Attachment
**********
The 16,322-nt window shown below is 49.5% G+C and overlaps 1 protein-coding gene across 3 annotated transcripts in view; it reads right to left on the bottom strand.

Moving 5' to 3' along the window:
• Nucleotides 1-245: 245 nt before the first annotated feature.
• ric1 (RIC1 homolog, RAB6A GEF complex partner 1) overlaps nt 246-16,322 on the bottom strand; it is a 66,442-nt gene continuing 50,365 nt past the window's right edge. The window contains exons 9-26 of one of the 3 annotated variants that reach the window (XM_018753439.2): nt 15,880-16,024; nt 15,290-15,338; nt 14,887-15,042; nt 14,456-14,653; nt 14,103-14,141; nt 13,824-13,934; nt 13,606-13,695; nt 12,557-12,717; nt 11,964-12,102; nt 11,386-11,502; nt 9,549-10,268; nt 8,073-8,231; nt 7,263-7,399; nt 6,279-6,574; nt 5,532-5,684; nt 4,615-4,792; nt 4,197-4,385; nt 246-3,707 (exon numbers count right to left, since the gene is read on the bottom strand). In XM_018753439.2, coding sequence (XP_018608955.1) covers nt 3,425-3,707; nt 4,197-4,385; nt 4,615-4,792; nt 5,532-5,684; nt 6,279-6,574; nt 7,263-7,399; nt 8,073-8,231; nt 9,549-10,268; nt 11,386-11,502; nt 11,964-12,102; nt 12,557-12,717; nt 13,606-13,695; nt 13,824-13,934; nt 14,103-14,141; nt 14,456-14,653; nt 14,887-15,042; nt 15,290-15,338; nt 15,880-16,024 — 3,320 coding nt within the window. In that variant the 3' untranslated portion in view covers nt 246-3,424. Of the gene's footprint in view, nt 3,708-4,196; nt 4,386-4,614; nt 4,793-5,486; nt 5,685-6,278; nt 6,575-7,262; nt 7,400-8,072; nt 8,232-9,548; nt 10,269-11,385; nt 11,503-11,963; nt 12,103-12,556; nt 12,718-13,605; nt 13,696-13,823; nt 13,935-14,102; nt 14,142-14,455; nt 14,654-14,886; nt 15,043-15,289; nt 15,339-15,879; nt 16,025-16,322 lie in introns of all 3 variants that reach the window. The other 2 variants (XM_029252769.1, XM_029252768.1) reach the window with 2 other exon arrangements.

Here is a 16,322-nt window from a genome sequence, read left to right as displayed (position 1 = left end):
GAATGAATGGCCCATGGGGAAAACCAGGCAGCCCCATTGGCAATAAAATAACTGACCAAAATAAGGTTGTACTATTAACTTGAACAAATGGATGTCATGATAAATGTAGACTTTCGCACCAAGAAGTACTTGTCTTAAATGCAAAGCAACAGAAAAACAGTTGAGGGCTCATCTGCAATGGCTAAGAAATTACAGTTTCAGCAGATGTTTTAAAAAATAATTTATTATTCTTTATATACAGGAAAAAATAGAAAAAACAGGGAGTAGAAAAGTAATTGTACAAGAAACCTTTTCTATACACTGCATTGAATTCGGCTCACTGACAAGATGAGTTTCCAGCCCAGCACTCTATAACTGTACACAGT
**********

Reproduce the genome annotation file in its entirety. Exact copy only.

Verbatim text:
The 16,322-nt window shown below is 49.5% G+C and overlaps 1 protein-coding gene across 3 annotated transcripts in view; it reads right to left on the bottom strand.

Moving 5' to 3' along the window:
• Nucleotides 1-245: 245 nt before the first annotated feature.
• ric1 (RIC1 homolog, RAB6A GEF complex partner 1) overlaps nt 246-16,322 on the bottom strand; it is a 66,442-nt gene continuing 50,365 nt past the window's right edge. The window contains exons 9-26 of one of the 3 annotated variants that reach the window (XM_018753439.2): nt 15,880-16,024; nt 15,290-15,338; nt 14,887-15,042; nt 14,456-14,653; nt 14,103-14,141; nt 13,824-13,934; nt 13,606-13,695; nt 12,557-12,717; nt 11,964-12,102; nt 11,386-11,502; nt 9,549-10,268; nt 8,073-8,231; nt 7,263-7,399; nt 6,279-6,574; nt 5,532-5,684; nt 4,615-4,792; nt 4,197-4,385; nt 246-3,707 (exon numbers count right to left, since the gene is read on the bottom strand). In XM_018753439.2, coding sequence (XP_018608955.1) covers nt 3,425-3,707; nt 4,197-4,385; nt 4,615-4,792; nt 5,532-5,684; nt 6,279-6,574; nt 7,263-7,399; nt 8,073-8,231; nt 9,549-10,268; nt 11,386-11,502; nt 11,964-12,102; nt 12,557-12,717; nt 13,606-13,695; nt 13,824-13,934; nt 14,103-14,141; nt 14,456-14,653; nt 14,887-15,042; nt 15,290-15,338; nt 15,880-16,024 — 3,320 coding nt within the window. In that variant the 3' untranslated portion in view covers nt 246-3,424. Of the gene's footprint in view, nt 3,708-4,196; nt 4,386-4,614; nt 4,793-5,486; nt 5,685-6,278; nt 6,575-7,262; nt 7,400-8,072; nt 8,232-9,548; nt 10,269-11,385; nt 11,503-11,963; nt 12,103-12,556; nt 12,718-13,605; nt 13,696-13,823; nt 13,935-14,102; nt 14,142-14,455; nt 14,654-14,886; nt 15,043-15,289; nt 15,339-15,879; nt 16,025-16,322 lie in introns of all 3 variants that reach the window. The other 2 variants (XM_029252769.1, XM_029252768.1) reach the window with 2 other exon arrangements.

Here is a 16,322-nt window from a genome sequence, read left to right as displayed (position 1 = left end):
GAATGAATGGCCCATGGGGAAAACCAGGCAGCCCCATTGGCAATAAAATAACTGACCAAAATAAGGTTGTACTATTAACTTGAACAAATGGATGTCATGATAAATGTAGACTTTCGCACCAAGAAGTACTTGTCTTAAATGCAAAGCAACAGAAAAACAGTTGAGGGCTCATCTGCAATGGCTAAGAAATTACAGTTTCAGCAGATGTTTTAAAAAATAATTTATTATTCTTTATATACAGGAAAAAATAGAAAAAACAGGGAGTAGAAAAGTAATTGTACAAGAAACCTTTTCTATACACTGCATTGAATTCGGCTCACTGACAAGATGAGTTTCCAGCCCAGCACTCTATAACTGTACACAGT